Health care forms a large economic sector in all countries, and procurement of medicines and other essential commodities necessarily creates economic linkages between a country’s health sector and local and international industrial development. These procurement processes may be positive or negative in their effects on populations’ access to appropriate treatment and on local industrial development, yet procurement in low and middle income countries (LMICs) remains under-studied: generally analysed, when addressed at all, as a public sector technical and organisational challenge rather than a social and economic element of health system governance shaping its links to the wider economy. This article uses fieldwork in Tanzania and Kenya in 2012–15 to analyse procurement of essential medicines and supplies as a governance process for the health system and its industrial links, drawing on aspects of global value chain theory.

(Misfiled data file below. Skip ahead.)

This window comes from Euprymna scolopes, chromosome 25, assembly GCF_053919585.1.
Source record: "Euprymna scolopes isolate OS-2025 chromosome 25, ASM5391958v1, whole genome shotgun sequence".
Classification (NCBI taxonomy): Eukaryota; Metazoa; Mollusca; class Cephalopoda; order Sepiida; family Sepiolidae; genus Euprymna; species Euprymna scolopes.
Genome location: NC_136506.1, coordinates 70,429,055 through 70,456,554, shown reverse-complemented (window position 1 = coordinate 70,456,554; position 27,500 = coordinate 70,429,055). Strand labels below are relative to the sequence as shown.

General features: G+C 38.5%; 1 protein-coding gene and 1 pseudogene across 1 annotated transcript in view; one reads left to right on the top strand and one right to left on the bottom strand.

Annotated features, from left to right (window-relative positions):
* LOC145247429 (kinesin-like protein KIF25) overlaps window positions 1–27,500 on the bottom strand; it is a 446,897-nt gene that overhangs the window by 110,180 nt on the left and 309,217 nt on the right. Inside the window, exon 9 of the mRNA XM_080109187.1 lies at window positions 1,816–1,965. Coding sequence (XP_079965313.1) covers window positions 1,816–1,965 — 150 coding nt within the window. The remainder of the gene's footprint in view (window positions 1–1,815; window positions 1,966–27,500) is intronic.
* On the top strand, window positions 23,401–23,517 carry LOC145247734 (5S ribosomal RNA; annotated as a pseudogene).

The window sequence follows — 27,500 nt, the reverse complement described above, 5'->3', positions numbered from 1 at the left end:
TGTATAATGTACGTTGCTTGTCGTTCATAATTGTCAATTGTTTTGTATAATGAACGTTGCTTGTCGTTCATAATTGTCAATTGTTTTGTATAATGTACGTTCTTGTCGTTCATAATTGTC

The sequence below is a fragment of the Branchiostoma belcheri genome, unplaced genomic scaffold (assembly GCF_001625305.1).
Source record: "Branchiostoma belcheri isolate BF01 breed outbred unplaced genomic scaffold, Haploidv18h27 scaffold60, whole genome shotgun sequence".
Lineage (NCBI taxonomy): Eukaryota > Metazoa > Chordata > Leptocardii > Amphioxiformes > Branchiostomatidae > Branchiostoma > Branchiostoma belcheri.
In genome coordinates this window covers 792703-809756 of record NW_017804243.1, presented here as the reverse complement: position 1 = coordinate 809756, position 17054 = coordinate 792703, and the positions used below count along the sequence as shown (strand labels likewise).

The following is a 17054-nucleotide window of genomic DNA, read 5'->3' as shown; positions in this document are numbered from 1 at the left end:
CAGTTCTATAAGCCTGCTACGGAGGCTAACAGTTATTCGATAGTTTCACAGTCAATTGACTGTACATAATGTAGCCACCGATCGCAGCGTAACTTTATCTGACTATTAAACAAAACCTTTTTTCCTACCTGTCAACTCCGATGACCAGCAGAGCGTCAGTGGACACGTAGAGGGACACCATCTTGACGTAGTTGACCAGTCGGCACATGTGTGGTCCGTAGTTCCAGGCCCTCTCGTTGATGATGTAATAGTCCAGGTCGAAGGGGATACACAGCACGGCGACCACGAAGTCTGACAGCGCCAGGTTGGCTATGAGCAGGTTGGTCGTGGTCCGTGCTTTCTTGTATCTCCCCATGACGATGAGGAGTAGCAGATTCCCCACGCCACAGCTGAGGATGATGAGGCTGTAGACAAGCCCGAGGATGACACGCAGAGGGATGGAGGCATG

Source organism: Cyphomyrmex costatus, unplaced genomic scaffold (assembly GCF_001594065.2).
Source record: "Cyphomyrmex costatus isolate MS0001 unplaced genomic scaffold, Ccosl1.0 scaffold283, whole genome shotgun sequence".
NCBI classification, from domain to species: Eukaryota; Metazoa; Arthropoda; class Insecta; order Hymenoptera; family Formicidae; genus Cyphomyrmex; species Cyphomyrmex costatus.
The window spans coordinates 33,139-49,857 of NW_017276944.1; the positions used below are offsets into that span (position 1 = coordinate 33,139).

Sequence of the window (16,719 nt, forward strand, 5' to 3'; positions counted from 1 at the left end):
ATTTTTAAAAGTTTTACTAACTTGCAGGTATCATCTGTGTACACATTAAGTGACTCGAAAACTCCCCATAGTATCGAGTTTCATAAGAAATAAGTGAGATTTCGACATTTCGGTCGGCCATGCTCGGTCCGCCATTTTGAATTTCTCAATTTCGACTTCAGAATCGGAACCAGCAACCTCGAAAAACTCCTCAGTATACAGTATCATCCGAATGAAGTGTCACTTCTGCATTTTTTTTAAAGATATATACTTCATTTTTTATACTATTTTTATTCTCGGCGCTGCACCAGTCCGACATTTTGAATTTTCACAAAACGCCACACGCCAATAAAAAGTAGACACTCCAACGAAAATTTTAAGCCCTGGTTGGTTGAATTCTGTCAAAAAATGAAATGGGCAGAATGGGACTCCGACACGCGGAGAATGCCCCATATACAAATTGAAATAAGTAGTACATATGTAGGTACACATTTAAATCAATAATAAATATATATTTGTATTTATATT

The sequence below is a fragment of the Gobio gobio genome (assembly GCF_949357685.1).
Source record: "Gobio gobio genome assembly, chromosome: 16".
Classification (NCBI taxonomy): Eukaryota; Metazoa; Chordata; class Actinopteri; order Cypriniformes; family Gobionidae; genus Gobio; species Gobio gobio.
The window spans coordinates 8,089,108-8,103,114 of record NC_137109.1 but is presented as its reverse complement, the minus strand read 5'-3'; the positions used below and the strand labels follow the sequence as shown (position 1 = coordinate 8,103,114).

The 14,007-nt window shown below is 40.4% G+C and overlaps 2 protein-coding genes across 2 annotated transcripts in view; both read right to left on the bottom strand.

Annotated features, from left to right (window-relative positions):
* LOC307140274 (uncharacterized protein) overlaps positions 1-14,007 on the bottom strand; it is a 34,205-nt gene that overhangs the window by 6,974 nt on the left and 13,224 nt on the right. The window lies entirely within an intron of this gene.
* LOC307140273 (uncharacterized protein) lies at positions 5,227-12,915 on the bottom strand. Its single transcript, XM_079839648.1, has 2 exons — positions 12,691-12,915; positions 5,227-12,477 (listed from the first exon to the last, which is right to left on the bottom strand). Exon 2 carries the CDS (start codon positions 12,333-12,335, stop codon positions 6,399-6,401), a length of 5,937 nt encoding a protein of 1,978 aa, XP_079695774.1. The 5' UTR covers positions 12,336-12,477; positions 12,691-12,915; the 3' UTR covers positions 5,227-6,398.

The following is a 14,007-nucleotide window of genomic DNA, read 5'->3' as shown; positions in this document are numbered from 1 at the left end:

This is an output from the ‘Industrial Productivity, Health Sector Performance and Policy Synergies for Inclusive Growth: A Study in Tanzania and Kenya’ Project
Maureen Mackintosh, Paula Tibandebage, Mercy Karimi Njeru, Joan Kariuki Kungu, Caroline Israel, Phares G.M. Mujinja, Rethinking health sector procurement as developmental linkages in East Africa. Social Science & Medicine, Volume 200, 2018, Pages 182-189,
Rethinking health sector procurement as developmental linkages in East Africa